At six foot three, I rarely found myself looking up to anyone. The last person I would ever expect to look up to would be a dwarf, uh, little person. (Always forget that’s what Clarence liked to be called.)
We met when I applied to be a custodian at Sonrise Chapel. I wasn’t excited about the idea, but being kicked off the basketball team and loosing my scholarship had left me a little desperate. Trying to paste on a fake smile, I sat down for my interview.
“Well, we haven’t had many applicants, so I’ll look past your lack of experience and say you’re hired.” Pastor Samuelson began to laugh as he stood to shake my hand, craning his neck to look me in the eye. “Wow. The staff is gonna love this one. Let me introduce you to the head custodian, Clarence. You two will make for quite the conversation starter.”
Clueless to why he found hiring me so funny, I followed him out of the office in search of my new boss. Pastor Samuelson and I crossed the large church property and found Clarence polishing the pews in the sanctuary.
“Clarence? I’d like you to meet Bobby. Just hired him to help you out around here.” Pastor excused himself to return to his sermon planning and left me standing face to face, well, knee cap to face, with the shortest adult I’d ever seen. I really wasn’t sure what to say.
“So how’s the weather up there? Pretty chilly down here, but I suppose your toes could’ve told you that.” His humor about the situation put me at ease and started our relationship out on a great note.
“Yeah, so um, what were you doing down there when we came in? I thought I heard you talking to yourself.”
“Oh that. No, not to myself. I was praying. Every time I polish these old pews, I say a prayer.”
“You pray about a piece of furniture?” This was getting weird.
“No, not for the pew, for the parishioner who will be making themselves cozy in it come sermon time. I pray Pastor’s words will reach their hearts in just the way they need them to so that they will be blessed. Don’t you pray much yourself?”
“Who me? Nah. Not really into that whole God thing. I’m just here for a job. That’s all. What about you? How’d you decide to make such a cool career move and become a janitor?”
“Grab that bottle of polish and I’ll tell you.” Clarence pointed a stubby finger over to a bottle of Old English sitting on the wooden floor. He took it from me with a hand smaller than one of my fingers. I picked up a rag and began to rub some of the oily ooze into the seat next to him.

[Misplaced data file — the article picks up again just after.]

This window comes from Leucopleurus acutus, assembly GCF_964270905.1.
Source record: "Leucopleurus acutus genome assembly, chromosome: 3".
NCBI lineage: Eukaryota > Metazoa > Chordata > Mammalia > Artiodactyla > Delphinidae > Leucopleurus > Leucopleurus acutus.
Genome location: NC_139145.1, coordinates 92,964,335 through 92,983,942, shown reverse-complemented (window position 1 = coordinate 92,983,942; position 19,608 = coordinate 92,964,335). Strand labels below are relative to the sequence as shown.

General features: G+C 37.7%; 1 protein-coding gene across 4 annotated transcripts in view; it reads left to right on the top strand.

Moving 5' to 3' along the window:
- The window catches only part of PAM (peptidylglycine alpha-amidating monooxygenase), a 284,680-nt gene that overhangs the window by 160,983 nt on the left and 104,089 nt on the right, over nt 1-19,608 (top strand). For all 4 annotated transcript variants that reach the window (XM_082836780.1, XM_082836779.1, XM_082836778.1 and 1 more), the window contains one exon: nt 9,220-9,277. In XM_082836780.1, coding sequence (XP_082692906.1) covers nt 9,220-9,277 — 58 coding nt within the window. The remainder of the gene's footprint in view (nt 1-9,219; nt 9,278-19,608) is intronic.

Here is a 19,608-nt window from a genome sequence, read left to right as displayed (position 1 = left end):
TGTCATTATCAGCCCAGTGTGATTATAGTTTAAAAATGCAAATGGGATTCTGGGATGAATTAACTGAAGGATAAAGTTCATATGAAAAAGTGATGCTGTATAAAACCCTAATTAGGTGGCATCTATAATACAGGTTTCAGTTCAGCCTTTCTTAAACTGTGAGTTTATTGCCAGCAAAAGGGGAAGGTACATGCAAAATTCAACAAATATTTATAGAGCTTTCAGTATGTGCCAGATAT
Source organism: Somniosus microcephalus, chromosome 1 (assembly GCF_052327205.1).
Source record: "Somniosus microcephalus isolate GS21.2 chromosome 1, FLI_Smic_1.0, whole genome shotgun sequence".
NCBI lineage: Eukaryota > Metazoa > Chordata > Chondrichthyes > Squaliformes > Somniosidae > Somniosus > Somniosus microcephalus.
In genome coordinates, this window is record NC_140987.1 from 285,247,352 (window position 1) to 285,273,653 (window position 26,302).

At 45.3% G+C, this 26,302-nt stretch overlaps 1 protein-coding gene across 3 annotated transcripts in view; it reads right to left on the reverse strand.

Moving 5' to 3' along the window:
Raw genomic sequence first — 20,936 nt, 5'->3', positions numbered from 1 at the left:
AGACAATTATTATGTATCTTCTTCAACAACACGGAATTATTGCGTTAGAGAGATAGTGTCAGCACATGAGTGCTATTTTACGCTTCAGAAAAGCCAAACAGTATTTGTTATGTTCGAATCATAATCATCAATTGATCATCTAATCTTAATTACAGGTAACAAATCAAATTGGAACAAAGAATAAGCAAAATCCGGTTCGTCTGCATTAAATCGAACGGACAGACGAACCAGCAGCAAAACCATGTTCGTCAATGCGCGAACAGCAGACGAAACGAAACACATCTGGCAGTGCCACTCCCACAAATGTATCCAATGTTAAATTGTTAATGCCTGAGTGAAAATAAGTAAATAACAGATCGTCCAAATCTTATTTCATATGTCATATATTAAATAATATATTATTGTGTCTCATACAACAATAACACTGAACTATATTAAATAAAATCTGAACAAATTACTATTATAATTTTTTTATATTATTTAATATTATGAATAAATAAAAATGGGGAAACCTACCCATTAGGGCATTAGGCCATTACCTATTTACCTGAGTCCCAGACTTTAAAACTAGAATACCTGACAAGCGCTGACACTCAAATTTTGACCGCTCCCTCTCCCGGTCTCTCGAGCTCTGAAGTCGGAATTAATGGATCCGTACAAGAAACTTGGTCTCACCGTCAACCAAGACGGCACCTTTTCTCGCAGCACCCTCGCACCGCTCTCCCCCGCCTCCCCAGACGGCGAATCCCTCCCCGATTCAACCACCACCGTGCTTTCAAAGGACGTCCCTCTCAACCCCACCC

“Well, for me, the story’s a little different. I grew up without much options. Knew I needed some way to make a living, but didn’t care for the smell of elephants, so Ringling Bros. was out.” I was amazed at how he could poke fun at himself so easily like that. “My dad taught me that everything we do we are to do as unto the Lord. Figured if I gotta work anyway, might as well do it at His place. So I applied here. Been working for Pastor Samuelson ever since.”
Over the years I worked at Sonrise, Clarence and I had many conversations about God. I talked with Pastor too, but something about working directly with Clarence gave us a closer bond.
His love of God overflowed in every task he performed on the job. He really meant that whole “as unto the Lord” bit. Whether he was picking up after the youth group or scrubbing toilets, he counted it an honor to be part of caring for the house of God.
He worked at the church for over twenty five years; I was blessed to be with him for ten of them. He taught me a lot about God and how to let His love shine through my actions. Clarence was a blessing to everyone who knew him as he helped to create a beautiful house of worship to come to week after week.
Now that he’s past on and I’m head custodian, I only hope my new employees will look up to me the way I looked up to Clarence.
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